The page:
Using a spacer with a puffer makes it easier to take the medicine, and also gets more of the medicine into the lungs so it works better. Generally, using a spacer with a puffer is much better than using a puffer alone.
- All children should use a spacer to take their medicine, for both reliever and preventer puffers.
- Adults and adolescents are recommended to always use a spacer with their preventer puffer, though they can use their reliever puffer with or without a spacer.
A spacer is a plastic container with a mouthpiece (or mask for very young children) at one end and a hole for the inhaler at the other. The medicine is ‘fired’ from the puffer into the spacer and is then inhaled.
Note: Spacers can only be used with puffers
Did you know? Using a spacer with your reliever medicine in an asthma flare-up is as effective as or even better than using a nebuliser; and it’s faster and easier. You’ll probably have fewer side effects too.
How to use a spacer
There are two techniques for using a spacer and both work well.
One (deep) breath technique – most common for adults in daily use
Four breath technique – used by children or anyone when breathless
Young children need to use a mask with their spacer.
Make sure you only put one puff of medicine into your spacer at a time. If you put more than one puff in, the medicine sticks together and then drops to the bottom of the spacer before you have time to breathe it in.
You can get a spacer from your local pharmacy, usually from around $15. There are different types of spacers, so you can choose which one suits you best. Some of them are ‘disposable’ which means they are made from plastic or paper, only last a short time and cannot be cleaned. They work well, but do not use them for any longer than advised by the manufacturer.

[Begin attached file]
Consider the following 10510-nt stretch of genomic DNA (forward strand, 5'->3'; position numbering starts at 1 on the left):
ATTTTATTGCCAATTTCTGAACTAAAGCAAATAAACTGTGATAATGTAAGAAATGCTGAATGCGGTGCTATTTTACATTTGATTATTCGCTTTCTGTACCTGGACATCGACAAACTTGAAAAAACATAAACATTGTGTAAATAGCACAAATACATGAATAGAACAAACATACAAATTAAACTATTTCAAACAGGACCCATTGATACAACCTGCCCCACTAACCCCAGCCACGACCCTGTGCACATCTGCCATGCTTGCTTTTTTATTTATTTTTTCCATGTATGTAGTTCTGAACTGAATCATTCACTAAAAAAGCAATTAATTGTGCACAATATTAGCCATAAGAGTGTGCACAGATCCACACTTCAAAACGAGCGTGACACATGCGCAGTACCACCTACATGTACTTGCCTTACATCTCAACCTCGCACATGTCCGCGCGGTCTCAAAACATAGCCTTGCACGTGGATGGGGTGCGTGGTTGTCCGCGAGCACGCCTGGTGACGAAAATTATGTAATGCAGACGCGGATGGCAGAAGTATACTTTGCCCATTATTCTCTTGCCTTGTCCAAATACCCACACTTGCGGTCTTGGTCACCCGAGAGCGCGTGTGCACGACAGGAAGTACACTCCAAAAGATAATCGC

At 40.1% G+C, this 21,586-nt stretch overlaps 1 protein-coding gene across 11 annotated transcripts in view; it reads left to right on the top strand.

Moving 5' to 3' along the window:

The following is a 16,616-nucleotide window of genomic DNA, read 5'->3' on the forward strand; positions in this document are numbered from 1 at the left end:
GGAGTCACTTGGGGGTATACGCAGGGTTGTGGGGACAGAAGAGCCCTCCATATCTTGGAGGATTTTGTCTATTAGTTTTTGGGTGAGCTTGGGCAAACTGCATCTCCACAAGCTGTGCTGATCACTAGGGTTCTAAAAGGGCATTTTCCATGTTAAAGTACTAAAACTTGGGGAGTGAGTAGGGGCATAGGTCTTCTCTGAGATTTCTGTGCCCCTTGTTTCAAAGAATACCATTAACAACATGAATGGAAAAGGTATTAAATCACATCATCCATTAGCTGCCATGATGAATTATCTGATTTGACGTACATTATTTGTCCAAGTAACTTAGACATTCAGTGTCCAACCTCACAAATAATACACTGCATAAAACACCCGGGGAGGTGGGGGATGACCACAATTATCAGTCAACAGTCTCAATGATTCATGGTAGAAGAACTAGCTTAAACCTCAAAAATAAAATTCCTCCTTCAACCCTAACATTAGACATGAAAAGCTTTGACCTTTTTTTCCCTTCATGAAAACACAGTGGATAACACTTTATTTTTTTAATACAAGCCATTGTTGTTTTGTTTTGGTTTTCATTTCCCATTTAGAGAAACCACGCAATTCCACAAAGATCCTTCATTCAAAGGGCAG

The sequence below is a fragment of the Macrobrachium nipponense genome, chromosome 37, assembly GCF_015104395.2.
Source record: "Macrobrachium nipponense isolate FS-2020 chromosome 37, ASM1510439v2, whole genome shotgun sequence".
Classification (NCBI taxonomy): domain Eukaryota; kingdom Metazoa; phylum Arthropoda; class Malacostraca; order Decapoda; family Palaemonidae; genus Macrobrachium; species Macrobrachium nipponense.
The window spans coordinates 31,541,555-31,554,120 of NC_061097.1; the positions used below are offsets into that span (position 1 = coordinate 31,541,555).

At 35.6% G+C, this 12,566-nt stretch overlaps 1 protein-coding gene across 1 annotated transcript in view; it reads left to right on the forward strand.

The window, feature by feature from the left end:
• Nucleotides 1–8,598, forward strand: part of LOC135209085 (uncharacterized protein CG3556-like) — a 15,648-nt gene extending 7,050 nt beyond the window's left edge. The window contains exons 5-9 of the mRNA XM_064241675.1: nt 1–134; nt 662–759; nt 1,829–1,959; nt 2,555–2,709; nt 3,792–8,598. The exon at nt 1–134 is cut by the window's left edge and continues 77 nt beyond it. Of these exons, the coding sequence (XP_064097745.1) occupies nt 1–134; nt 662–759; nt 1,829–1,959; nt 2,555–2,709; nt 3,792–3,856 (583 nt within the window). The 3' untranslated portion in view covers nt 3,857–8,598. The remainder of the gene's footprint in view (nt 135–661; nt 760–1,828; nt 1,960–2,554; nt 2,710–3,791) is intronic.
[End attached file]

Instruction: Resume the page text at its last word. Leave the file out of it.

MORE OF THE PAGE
Make sure you wash your spacer before you use it, and about every month (or when you’ve been unwell). To clean it, you need to take it apart, wash it in warm water with dishwashing detergent. Don’t rinse the bubbles off, just let it air dry- don’t wipe it or you might create static that makes the medicine stick to the sides.
Replace your spacer about every 12 months if you use it every day. If it breaks or cracks, get a new one straight away.
What about nebulisers?
A nebuliser is a machine that converts liquid medicine into a fine mist that can then be inhaled. They’re not used much any more, because we have easier, faster and less expensive ways to take the medications. It also takes a lot of work to keep them clean and working. They are sometimes used in hospital or ambulances, or for people who have problems with their hands. Even when you’re having a flare-up, using a spacer with your reliever medicine is as effective as or even better than using a nebuliser; and it’s faster and easier.
OATSIH-funded Aboriginal and Torres Strait Islander Health Services can purchase low cost spacers through the Asthma Spacer Ordering System for Aboriginal Community Controlled Health Services.
Community Spacers and Asthma Emergency Kits
Some places will have a spacer ready just in case there is an asthma emergency. This is common in schools, children’s services and some sporting clubs or workplaces.
Asthma Australia recommends that all spacers should be used by one person only. This means that once a spacer has been used, it should be given to the person who used it, or thrown away. They should not be washed and reused for another person. Spare spacers should always be available to restock the Asthma Emergency Kit.
The Asthma Spacer Ordering System (ASOS) provides low cost spacers and masks to Aboriginal Community Controlled Health Services.
This program is able to operate because suppliers provide low cost products and the Asthma Foundations cover staff costs. There is no profit margin in the program. The ASOS program is managed by Asthma Australia, with orders and deliveries undertaken by Asthma Foundation SA.
Additional free information and resources are also available.
For information about the ASOS program contact Asthma Foundation SA:
P 08 8238 9300
F 08 8238 9303